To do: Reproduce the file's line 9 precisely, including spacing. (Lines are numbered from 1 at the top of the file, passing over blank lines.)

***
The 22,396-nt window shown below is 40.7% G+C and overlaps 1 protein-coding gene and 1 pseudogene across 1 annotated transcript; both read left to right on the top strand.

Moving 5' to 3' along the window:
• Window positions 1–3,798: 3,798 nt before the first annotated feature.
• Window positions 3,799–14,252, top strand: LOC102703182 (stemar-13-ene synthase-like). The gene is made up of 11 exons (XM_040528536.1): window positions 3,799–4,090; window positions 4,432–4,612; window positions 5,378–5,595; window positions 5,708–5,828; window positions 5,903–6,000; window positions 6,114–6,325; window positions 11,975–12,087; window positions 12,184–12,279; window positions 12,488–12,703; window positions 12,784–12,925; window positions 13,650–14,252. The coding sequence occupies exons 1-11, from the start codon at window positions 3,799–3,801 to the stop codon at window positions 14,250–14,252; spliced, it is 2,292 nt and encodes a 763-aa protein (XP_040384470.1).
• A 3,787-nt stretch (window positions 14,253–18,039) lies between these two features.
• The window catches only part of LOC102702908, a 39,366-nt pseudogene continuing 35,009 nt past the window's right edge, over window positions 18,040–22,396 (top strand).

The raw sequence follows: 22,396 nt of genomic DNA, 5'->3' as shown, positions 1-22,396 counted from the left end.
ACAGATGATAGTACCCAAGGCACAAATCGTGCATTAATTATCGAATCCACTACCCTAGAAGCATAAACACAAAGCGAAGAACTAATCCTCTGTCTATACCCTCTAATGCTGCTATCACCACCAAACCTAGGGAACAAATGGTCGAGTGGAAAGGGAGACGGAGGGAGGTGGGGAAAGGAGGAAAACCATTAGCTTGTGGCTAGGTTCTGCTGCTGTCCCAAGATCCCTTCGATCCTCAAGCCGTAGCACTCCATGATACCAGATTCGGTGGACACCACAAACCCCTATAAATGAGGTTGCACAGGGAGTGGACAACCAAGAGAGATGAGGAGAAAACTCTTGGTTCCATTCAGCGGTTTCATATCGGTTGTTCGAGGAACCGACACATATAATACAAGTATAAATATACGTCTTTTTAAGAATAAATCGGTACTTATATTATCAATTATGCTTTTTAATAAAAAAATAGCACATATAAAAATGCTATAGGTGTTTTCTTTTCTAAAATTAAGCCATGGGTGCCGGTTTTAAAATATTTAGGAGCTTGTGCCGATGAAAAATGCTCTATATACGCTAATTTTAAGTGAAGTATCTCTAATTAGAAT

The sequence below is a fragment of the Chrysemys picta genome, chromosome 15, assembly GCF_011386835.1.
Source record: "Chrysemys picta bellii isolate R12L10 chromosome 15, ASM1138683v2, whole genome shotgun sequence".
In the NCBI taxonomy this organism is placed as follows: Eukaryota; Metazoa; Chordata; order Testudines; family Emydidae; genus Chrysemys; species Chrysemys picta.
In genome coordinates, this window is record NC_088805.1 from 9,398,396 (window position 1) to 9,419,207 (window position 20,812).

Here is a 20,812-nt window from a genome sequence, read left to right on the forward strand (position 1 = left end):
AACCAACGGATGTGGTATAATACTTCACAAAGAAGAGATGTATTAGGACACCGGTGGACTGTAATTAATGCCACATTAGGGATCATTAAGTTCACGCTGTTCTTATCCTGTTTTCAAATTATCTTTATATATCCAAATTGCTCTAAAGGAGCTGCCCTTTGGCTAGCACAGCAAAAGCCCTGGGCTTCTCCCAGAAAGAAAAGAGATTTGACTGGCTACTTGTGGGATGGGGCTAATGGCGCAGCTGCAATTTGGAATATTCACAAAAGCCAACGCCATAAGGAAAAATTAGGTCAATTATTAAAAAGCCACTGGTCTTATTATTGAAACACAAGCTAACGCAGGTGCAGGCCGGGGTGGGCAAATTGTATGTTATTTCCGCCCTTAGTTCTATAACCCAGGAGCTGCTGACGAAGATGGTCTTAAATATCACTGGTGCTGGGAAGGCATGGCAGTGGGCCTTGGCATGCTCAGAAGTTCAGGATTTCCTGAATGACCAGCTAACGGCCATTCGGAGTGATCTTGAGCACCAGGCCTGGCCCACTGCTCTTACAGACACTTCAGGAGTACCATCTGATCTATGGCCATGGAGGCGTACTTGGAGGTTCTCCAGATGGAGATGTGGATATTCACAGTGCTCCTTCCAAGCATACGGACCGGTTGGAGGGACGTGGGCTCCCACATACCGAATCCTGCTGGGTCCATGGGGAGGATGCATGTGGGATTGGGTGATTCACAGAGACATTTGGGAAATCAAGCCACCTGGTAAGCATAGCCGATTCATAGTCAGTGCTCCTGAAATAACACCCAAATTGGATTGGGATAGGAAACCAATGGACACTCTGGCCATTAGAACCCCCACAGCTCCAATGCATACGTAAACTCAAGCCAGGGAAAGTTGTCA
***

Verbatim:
The sequence below is a fragment of the Chrysemys picta genome, chromosome 15, assembly GCF_011386835.1.